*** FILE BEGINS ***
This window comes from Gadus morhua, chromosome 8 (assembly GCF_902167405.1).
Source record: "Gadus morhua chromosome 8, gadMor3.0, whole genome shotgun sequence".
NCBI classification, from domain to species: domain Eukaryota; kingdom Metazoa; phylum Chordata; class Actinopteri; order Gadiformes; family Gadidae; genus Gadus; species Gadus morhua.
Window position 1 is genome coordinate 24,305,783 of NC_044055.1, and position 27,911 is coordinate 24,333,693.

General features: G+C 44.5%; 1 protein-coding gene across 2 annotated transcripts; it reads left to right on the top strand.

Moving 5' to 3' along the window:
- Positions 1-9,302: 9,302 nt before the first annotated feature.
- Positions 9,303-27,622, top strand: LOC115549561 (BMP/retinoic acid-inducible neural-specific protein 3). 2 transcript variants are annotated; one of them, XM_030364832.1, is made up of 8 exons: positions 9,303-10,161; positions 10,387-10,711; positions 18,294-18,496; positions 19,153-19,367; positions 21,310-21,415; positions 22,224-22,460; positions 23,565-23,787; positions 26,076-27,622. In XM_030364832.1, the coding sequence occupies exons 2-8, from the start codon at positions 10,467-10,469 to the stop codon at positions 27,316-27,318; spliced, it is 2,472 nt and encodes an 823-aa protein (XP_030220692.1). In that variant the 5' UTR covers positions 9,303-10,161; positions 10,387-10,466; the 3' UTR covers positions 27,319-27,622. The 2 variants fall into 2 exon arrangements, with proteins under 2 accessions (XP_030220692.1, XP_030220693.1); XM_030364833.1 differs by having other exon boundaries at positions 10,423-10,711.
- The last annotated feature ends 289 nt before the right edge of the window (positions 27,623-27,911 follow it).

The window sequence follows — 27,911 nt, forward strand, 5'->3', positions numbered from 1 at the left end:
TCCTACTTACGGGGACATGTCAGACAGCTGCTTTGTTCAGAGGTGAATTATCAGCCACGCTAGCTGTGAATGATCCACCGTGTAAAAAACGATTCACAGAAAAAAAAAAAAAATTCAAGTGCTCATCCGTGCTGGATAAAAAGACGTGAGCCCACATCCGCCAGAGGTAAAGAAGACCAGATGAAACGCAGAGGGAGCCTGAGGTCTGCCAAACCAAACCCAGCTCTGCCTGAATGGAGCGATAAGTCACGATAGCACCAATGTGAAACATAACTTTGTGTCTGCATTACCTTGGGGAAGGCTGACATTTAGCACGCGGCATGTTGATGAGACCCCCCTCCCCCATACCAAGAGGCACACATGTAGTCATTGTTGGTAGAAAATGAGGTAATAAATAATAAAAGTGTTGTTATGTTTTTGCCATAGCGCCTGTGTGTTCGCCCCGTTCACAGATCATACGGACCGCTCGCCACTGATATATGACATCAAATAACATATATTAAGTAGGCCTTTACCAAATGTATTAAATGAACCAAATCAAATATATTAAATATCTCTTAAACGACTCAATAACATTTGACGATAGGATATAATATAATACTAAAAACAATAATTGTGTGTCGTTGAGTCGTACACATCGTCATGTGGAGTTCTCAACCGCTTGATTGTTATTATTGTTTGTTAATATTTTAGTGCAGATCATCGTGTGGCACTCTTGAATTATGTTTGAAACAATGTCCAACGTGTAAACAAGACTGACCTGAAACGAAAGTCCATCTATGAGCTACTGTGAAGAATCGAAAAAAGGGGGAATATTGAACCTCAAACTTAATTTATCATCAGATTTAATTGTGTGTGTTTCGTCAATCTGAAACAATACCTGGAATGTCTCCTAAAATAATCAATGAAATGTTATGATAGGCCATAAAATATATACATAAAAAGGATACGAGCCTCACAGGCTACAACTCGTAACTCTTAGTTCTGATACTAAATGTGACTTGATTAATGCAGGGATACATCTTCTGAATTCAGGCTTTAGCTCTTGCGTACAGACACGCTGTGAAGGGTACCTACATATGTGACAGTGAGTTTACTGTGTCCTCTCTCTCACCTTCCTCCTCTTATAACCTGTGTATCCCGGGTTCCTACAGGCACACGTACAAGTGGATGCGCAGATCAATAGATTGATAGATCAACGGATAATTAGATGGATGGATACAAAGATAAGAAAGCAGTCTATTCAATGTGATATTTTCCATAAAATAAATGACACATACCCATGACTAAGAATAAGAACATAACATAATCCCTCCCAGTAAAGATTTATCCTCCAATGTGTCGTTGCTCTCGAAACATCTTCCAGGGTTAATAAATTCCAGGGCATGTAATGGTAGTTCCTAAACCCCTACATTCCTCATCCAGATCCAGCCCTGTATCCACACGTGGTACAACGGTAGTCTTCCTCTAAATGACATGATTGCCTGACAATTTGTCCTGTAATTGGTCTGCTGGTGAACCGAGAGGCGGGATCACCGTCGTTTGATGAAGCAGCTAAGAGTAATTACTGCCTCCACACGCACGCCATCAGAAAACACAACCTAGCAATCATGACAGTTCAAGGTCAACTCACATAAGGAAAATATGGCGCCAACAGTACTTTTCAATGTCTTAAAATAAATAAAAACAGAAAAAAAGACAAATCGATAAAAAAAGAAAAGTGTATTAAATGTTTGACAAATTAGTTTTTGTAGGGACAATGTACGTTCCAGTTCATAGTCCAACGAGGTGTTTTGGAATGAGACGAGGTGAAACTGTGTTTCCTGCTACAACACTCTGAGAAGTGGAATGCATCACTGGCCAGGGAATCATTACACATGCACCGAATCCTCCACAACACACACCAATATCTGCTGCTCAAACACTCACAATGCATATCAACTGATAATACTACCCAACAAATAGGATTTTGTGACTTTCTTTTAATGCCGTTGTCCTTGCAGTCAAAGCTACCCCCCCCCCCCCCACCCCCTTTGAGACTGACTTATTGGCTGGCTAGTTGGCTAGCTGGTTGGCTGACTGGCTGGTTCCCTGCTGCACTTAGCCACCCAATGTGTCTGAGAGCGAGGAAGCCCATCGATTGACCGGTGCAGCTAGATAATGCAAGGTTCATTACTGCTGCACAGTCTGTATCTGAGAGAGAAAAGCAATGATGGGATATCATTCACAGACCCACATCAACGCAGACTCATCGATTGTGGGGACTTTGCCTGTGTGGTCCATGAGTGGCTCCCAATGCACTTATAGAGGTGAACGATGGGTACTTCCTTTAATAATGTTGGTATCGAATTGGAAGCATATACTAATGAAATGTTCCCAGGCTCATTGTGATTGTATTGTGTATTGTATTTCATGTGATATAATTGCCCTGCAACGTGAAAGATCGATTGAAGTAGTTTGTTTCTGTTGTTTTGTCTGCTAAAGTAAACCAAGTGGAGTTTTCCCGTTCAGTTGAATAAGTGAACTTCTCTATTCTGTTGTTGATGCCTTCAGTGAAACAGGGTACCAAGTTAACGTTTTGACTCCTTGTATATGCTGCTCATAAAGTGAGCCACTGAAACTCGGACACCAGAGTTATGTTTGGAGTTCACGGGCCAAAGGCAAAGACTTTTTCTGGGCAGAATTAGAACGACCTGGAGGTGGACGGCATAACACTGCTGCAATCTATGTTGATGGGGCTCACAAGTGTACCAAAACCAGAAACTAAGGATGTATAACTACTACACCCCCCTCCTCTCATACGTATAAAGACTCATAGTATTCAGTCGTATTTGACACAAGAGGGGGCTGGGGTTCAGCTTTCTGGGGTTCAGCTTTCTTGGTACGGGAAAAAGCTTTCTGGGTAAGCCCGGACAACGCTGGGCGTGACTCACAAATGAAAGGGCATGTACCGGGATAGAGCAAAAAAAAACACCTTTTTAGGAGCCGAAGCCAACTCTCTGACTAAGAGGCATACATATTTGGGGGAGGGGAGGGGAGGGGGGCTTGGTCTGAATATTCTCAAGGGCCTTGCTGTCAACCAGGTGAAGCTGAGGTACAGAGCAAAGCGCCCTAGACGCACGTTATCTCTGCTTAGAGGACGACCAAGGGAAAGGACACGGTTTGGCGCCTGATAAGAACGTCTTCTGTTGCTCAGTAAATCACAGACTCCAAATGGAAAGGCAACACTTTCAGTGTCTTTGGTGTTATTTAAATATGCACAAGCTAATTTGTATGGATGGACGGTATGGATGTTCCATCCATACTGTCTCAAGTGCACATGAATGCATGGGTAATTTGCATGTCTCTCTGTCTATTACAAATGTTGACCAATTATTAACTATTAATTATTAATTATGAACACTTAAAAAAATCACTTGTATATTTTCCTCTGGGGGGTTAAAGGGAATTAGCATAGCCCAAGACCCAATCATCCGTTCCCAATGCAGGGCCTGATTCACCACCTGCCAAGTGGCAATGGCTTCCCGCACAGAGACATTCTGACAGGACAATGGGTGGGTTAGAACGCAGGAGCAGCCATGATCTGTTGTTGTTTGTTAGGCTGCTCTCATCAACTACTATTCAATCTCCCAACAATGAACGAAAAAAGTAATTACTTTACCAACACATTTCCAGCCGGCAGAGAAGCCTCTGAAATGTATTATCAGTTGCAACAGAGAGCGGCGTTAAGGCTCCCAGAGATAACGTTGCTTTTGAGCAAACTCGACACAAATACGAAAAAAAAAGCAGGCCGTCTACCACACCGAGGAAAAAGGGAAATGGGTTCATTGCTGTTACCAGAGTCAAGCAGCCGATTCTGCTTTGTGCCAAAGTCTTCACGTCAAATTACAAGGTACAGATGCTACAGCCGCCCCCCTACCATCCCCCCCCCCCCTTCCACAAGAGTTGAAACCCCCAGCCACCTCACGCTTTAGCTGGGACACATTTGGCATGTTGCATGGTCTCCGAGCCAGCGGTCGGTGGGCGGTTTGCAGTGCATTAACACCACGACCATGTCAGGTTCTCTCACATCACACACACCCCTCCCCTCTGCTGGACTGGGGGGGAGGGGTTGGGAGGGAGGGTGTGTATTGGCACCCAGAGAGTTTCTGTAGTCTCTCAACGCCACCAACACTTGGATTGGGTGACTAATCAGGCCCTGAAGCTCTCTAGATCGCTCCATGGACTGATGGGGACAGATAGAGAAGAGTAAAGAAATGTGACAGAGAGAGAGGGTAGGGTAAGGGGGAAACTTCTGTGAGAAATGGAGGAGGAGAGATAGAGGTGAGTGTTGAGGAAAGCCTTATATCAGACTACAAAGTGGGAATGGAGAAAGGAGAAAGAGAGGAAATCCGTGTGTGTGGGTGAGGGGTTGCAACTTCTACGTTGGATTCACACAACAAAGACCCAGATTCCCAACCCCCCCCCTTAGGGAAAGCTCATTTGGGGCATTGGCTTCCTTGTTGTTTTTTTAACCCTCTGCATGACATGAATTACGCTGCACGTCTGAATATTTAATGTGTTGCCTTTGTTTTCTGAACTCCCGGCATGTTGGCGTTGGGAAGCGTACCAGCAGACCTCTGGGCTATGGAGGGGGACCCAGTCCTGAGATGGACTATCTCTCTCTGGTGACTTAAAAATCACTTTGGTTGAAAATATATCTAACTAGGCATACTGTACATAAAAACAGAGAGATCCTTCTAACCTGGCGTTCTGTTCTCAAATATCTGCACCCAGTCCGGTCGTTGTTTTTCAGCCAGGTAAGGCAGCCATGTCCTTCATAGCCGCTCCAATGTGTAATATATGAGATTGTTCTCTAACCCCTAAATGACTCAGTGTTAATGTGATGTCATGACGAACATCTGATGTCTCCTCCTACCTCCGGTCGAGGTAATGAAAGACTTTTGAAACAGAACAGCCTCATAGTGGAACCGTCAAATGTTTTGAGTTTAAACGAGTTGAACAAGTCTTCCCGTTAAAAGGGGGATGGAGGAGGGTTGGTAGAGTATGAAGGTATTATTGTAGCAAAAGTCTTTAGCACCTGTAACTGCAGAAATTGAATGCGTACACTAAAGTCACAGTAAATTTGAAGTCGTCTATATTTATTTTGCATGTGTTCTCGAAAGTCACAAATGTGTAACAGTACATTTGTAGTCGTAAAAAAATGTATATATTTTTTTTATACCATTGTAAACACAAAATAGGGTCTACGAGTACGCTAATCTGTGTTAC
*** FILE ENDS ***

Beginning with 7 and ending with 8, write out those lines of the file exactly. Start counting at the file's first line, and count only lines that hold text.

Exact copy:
- Positions 1-9,302: 9,302 nt before the first annotated feature.
- Positions 9,303-27,622, top strand: LOC115549561 (BMP/retinoic acid-inducible neural-specific protein 3). 2 transcript variants are annotated; one of them, XM_030364832.1, is made up of 8 exons: positions 9,303-10,161; positions 10,387-10,711; positions 18,294-18,496; positions 19,153-19,367; positions 21,310-21,415; positions 22,224-22,460; positions 23,565-23,787; positions 26,076-27,622. In XM_030364832.1, the coding sequence occupies exons 2-8, from the start codon at positions 10,467-10,469 to the stop codon at positions 27,316-27,318; spliced, it is 2,472 nt and encodes an 823-aa protein (XP_030220692.1). In that variant the 5' UTR covers positions 9,303-10,161; positions 10,387-10,466; the 3' UTR covers positions 27,319-27,622. The 2 variants fall into 2 exon arrangements, with proteins under 2 accessions (XP_030220692.1, XP_030220693.1); XM_030364833.1 differs by having other exon boundaries at positions 10,423-10,711.